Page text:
The airliner she is travelling on becomes grounded by fog at Gander Airport, Newfoundland. As she waits, she regards an enigmatic mural, and revisits not only the circumstances that brought her to Ireland but her intense relationship with Niall and his growing despondency over his younger brother Kieran’s disappearance years before.
We learn of Kieran’s troubled childhood and the tragedy that caused him as a boy to be separated from home and taken in by a widowed countrywoman who lives in the mountains behind the town. He comes to know the local people, among them a tailor, a fisherman-teacher, and a sheep farmer who is a great philosopher. There is also the jeweller’s daughter, a young woman who will come to change the course of several lives.
Running parallel is the story of Canadian artist Kenneth Lochhead and how he created the mural that is Tam’s only companion through three long days and nights.
An elegiac novel of emotional depth that vividly evokes a time and a place, The Night Stages explores the meaning of separation, the sorrows of fractured families, and the profound effect of home in a world where a way of life is changing. It is Jane Urquhart’s richest, most rewarding novel to date.
$32.95 hard cover
by Emily St. John Mandel
An audacious, darkly glittering novel about art, fame and ambition set in the eerie days of civilization's collapse, from the author of three highly acclaimed previous novels.
One snowy night a famous Hollywood actor slumps over and dies onstage during a production of King Lear. Hours later, the world as we know it begins to dissolve. Moving back and forth in time-from the actor's early days as a film star to fifteen years in the future, when a theatre troupe known as the Travelling Symphony roams the wasteland of what remains-this suspenseful, elegiac, spellbinding novel charts the strange twists of fate that connect five people: the actor, the man who tried to save him, the actor's first wife, his oldest friend, and a young actress with the Traveling Symphony, caught in the crosshairs of a dangerous self-proclaimed prophet.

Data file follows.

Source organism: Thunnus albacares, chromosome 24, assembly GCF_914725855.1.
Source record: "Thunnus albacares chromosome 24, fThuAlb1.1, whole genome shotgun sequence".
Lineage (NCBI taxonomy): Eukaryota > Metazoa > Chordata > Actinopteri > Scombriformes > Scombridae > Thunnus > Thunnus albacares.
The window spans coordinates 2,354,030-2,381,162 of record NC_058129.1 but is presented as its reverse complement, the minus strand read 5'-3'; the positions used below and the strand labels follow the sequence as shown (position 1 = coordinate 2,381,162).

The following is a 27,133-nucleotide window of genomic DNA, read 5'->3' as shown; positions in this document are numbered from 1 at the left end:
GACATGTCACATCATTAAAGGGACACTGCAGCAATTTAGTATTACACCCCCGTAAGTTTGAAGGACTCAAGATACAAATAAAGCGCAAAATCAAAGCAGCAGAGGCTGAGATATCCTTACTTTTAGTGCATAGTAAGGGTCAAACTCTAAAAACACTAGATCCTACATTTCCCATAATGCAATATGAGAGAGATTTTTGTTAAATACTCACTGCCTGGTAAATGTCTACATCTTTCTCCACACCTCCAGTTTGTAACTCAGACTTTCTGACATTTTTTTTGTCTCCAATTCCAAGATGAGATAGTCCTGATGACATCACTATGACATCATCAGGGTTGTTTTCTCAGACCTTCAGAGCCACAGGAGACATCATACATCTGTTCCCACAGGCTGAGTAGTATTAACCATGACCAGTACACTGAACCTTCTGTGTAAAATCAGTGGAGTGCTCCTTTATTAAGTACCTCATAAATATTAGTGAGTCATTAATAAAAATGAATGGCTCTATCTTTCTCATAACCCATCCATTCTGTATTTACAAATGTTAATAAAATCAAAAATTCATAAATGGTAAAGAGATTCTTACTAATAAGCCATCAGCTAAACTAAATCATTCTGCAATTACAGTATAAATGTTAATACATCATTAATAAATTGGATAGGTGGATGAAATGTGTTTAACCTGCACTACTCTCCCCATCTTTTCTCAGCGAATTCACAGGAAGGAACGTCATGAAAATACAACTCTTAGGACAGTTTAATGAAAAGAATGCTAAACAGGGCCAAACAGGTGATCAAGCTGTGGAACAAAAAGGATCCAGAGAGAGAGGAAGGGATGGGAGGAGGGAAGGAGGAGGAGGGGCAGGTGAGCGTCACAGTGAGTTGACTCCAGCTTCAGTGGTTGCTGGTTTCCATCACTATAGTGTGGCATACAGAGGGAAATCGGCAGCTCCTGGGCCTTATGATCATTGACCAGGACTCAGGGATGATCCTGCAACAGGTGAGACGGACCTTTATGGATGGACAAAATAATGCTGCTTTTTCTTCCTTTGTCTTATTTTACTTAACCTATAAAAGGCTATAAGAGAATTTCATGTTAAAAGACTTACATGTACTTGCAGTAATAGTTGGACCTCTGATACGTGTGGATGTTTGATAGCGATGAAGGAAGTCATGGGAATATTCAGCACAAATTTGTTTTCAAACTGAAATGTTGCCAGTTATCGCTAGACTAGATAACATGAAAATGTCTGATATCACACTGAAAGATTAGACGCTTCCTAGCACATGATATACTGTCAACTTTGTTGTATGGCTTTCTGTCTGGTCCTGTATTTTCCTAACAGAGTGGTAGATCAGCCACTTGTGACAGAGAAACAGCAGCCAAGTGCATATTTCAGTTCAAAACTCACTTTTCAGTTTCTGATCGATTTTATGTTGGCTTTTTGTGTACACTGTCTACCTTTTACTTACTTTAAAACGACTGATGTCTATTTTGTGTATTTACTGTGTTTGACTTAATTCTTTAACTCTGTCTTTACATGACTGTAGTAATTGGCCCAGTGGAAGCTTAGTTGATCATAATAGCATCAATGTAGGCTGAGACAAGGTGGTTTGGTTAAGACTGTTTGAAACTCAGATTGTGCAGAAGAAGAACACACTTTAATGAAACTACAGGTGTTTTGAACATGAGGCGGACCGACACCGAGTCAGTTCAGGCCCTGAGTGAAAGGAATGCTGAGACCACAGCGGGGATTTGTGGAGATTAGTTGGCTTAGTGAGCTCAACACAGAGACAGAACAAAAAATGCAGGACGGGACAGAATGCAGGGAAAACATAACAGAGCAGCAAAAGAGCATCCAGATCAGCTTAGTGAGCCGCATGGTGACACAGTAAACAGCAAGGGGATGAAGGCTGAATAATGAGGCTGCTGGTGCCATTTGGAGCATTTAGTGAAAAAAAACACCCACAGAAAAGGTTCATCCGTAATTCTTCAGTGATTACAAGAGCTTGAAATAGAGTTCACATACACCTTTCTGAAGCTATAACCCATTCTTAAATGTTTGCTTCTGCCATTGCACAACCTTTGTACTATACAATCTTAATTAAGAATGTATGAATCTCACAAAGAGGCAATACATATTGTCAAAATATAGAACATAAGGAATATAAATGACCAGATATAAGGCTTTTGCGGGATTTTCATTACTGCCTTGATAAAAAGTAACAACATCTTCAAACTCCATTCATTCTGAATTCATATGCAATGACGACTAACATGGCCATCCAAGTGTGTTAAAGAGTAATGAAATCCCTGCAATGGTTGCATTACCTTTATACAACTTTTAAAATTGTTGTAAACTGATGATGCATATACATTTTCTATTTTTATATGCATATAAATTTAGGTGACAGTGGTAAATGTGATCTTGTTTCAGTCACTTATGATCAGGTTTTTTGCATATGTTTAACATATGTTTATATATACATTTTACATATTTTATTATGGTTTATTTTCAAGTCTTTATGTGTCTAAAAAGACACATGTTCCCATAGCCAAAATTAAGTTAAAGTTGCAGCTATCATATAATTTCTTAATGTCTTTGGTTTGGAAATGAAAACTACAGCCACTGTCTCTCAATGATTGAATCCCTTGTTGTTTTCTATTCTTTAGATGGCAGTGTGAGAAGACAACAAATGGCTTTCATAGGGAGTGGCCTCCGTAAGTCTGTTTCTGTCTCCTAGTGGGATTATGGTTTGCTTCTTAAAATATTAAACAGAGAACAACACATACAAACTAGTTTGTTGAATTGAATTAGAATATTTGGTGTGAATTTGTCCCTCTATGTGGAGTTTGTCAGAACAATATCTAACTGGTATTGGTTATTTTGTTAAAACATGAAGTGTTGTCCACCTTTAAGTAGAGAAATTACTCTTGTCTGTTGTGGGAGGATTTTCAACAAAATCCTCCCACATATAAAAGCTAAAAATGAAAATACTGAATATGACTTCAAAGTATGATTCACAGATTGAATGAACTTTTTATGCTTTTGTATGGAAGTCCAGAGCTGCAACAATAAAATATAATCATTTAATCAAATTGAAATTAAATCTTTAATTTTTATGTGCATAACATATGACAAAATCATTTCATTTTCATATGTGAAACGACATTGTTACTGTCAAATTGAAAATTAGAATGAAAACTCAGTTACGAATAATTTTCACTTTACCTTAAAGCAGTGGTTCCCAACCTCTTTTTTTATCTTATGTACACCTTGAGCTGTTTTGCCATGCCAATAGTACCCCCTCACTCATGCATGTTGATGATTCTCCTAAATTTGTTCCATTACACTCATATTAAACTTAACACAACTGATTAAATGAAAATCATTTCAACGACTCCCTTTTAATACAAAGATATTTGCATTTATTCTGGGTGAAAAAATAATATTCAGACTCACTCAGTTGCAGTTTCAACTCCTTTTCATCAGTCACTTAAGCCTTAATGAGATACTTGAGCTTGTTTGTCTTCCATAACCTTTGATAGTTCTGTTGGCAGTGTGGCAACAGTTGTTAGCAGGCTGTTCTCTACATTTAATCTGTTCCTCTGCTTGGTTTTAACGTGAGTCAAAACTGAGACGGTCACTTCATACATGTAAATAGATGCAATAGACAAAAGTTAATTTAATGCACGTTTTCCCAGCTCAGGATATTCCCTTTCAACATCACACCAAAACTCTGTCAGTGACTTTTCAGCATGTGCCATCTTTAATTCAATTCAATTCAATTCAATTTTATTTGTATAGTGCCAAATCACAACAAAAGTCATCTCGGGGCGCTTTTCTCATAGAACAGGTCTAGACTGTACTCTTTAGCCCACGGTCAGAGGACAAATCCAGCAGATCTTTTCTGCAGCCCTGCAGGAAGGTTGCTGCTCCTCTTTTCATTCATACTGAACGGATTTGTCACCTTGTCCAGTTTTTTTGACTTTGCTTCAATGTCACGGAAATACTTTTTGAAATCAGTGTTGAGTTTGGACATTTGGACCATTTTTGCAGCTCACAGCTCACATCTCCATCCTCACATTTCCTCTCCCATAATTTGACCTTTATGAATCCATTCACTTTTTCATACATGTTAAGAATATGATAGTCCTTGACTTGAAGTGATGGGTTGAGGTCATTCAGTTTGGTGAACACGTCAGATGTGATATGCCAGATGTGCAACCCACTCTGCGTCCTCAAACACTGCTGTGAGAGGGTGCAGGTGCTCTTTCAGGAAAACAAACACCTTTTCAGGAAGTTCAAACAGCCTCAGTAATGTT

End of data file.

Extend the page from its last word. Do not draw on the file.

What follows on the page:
Sometimes terrifying, sometimes tender, Station Eleven tells a story about the relationships that sustain us, the ephemeral nature of fame and the beauty of the world as we know it.
$21.99 trade paperback
Inside the O'Briens
by Lisa Genova
From the New York Times bestselling author of Still Alice comes a powerful and transcendent new novel about a family struggling with the impact of Huntington’s disease.
Joe O’Brien is a forty-four-year-old police officer from the Irish Catholic neighborhood of Charlestown, Massachusetts. A devoted husband, proud father of four children in their twenties, and respected officer, Joe begins experiencing bouts of disorganized thinking, uncharacteristic temper outbursts, and strange, involuntary movements. He initially attributes these episodes to the stress of his job, but as these symptoms worsen, he agrees to see a neurologist and is handed a diagnosis that will change his and his family’s lives forever: Huntington’s Disease.